Thursday, February 14, 2008

Seeing the Invisible God (1)


100 years ago, Albert Einstein had a faith crisis. He admitted that the complexity and organization of the universe implied a powerful and organized source at its origins. Ultimately, however, he couldn't get over the question: If God is real, then where is he? Einstein concluded that whatever this source was, it must be impersonal; for if a personal God truly existed then surely he would reveal himself to his creation, right?

2,000 years ago, a man named Jesus claimed to be one of three united persons making up the one person of "God". He said he came to take on humanity so that he might pay the consequences of human moral guilt and reconcile us to God. To reconcile is to reveal, to uncover a relationship that was lost.
John 14:19-26 … Jesus said, “Soon the world won’t see me but you will because you will be alive like me. In that day [when you have the Spirit] you will experience intimate unity with me and my Father. You who love me and so follow my words and obey them will receive my Father’s love and my own and I will reveal myself to you.”

Judas (not Iscariot) said to him, “Lord, why will you reveal yourself only to us and not to the rest of the world?

Jesus replied, “Those who love me trust and follow me and so are open to my Father’s love so that we might come and live inside of them. Anyone who doesn’t love me rejects me and my words which are ultimately from the Father. Even now I'm speaking to you from the Father who sent me while I'm still with you; but when the Father sends the Holy Spirit he will speak to you and explain everything I'm saying.”
Where is God? He is hidden behind the wall of our loveless, arrogant, independence. He is concealed by our pride that will not submit to such exhortations as "obey me" and "follow me". As we swim in the muck of our self-destructive ambition, God stands in the bordering meadow, inviting us home, reaching out his hand that we might simply grasp it, be cleansed, and discover what we have shut ourselves off from.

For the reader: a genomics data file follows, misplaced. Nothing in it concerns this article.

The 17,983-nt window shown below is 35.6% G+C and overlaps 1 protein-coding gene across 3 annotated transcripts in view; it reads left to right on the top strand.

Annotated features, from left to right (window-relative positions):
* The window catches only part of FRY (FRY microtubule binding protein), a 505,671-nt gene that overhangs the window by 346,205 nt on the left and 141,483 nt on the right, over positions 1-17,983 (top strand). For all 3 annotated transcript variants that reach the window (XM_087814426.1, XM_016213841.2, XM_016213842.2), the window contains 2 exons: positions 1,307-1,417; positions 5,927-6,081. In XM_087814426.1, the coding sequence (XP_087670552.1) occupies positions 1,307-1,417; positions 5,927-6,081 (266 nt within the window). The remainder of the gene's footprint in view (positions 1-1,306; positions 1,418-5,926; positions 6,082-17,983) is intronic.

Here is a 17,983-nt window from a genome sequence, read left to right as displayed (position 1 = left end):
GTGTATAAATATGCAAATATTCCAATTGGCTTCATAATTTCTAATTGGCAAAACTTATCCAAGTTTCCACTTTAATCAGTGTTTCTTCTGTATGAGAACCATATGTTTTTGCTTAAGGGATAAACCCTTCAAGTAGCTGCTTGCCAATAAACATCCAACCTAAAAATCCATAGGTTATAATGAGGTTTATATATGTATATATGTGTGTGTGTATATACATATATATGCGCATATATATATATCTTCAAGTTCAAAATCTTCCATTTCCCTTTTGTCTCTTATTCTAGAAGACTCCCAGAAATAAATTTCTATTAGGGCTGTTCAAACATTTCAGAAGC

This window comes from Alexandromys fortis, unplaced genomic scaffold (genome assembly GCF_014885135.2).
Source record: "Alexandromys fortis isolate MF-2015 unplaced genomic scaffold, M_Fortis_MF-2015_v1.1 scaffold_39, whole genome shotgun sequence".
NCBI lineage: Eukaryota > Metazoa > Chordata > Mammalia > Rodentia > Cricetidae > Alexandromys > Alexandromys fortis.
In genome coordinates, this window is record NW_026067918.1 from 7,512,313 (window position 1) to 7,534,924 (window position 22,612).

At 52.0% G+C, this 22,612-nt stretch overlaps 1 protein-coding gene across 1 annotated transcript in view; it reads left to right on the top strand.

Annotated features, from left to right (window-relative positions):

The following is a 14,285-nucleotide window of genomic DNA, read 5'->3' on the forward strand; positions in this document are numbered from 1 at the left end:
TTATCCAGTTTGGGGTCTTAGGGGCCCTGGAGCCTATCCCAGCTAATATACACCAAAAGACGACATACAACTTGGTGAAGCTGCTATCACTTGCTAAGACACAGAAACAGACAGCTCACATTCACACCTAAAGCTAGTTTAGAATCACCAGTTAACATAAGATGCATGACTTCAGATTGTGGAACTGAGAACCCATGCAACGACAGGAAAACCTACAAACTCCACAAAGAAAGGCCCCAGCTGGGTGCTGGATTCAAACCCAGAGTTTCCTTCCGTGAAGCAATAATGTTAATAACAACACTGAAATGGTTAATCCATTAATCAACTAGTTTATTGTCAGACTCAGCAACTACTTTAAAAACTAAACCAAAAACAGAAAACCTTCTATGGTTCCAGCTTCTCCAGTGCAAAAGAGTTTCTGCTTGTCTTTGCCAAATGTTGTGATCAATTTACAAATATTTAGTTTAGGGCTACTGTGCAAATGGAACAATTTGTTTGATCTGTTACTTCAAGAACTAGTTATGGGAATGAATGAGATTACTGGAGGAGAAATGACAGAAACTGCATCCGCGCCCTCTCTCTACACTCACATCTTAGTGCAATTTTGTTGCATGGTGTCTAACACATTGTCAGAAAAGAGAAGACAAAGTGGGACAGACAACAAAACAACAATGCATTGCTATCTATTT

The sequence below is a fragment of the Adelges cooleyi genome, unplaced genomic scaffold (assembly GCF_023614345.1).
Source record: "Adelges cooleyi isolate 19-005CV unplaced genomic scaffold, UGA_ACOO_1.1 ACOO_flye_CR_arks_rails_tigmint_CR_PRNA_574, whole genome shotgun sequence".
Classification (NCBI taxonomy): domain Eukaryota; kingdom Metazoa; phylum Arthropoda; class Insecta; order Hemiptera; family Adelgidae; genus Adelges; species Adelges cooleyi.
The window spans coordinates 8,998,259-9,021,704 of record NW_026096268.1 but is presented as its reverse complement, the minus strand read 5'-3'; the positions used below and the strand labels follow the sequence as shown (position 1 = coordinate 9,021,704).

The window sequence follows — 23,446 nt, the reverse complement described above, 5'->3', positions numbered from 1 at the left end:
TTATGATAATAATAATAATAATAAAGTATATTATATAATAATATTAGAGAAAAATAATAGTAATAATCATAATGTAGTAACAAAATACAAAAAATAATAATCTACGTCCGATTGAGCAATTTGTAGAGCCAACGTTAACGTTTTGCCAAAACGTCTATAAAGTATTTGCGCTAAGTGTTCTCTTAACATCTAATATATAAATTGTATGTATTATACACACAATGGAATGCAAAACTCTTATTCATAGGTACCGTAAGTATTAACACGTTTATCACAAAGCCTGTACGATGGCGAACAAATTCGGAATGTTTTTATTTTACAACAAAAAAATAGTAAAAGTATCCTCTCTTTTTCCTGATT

God loves those who open up to his love. God reveals himself to those who allow him to be revealed. God becomes visible to those focus their attention on him.

Is it hard to understand? The prodigal son could not see the father not because the father had gone but because the son had run away. The father remained waiting at the gate, full of love, eager to welcome his lost son home. Would you not do the same? God waits at home, at our home, the home we left... calling us back to it. Back to himself. He reveals himself, in Spirit, to those who respond to that homecoming call. To lost children who recognize themselves as just that... children.
"Unless you change and become like children, you cannot enter the kingdom of God" (Matthew 18:3).
"Lord, please make us open and humble through Your Spirit's help... that we may be the children we are."

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